I saw this in a hotel in Guildford when meeting a colleague. It was a very large sign, given prominent position in the hotel's reception and breakfast area. I cringed when I read it. I've always hated 'The customer is always right' but this makes it doubly patronising.
If I'm a guest in a hotel, I want to be respected as a customer and I need to respect the people working and staying there. If I'm wrong about something (which I often am) I don't want to be told that I'm right. And I certainly don't want to be told twice that I'm right.
This sign doesn't say anything positive. It says "If our guests are arses, we'll smile simperingly through gritted teeth, curtsy and pretend to like them."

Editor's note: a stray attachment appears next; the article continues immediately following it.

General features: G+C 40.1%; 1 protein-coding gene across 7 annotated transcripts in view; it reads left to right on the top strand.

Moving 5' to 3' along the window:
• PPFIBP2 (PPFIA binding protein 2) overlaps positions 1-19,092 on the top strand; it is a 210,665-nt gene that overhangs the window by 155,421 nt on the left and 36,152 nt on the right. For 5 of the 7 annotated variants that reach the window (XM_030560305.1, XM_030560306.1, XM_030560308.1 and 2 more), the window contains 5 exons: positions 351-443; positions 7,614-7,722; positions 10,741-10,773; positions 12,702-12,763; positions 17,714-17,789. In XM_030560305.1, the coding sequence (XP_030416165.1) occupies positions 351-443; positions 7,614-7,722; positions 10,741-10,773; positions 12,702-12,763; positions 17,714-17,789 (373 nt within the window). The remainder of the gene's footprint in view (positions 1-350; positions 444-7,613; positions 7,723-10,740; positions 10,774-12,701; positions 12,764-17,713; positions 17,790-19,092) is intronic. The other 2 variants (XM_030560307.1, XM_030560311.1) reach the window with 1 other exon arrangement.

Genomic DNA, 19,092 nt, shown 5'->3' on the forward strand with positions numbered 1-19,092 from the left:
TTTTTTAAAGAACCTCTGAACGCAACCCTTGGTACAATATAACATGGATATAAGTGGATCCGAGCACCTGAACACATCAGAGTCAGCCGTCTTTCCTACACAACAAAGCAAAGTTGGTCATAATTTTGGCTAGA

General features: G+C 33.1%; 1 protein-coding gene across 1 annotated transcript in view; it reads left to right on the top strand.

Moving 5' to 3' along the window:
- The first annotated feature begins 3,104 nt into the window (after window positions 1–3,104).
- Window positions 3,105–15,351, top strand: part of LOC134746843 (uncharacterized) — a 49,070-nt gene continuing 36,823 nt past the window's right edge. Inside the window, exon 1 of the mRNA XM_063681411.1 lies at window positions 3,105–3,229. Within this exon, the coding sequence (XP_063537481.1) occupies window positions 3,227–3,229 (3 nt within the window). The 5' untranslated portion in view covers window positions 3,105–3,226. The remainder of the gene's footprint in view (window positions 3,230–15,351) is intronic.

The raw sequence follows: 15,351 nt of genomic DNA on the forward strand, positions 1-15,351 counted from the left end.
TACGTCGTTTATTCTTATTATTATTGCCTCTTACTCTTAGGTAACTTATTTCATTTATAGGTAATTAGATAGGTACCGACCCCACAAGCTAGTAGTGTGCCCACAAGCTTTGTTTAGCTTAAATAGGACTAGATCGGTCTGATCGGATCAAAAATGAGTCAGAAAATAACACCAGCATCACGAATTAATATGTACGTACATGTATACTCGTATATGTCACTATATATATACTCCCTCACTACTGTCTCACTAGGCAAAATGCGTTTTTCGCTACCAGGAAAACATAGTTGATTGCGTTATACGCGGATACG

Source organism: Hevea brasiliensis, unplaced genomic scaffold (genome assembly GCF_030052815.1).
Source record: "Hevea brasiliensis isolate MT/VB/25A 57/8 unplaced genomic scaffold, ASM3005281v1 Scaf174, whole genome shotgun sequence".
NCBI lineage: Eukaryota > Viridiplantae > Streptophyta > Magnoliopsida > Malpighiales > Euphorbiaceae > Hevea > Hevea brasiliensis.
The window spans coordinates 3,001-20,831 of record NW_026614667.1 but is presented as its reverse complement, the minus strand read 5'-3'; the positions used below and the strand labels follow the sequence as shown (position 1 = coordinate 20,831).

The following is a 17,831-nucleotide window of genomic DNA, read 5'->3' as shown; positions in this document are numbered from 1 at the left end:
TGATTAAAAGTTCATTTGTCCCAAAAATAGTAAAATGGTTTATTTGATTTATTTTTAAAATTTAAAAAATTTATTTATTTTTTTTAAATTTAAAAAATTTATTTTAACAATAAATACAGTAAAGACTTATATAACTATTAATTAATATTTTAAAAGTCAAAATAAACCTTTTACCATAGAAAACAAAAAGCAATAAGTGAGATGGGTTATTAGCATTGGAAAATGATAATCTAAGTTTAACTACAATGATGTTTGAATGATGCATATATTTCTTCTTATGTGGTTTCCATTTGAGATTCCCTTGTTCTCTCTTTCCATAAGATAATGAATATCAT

This sign doesn't make me, the guest, feel good. It tells me that the hotel's management expect me, and others like me, to be wrong. Why else would they have gone to the trouble of making this elaborate sign?
I didn't stay in this hotel, so I have no idea how good it is. It's probably excellent. On the hotel's website, the 'ethos' page talks of sustainable living and organic food. Great stuff. No mention online of "The guest is always right", so why this horrible patronising sign on the wall over breakfast?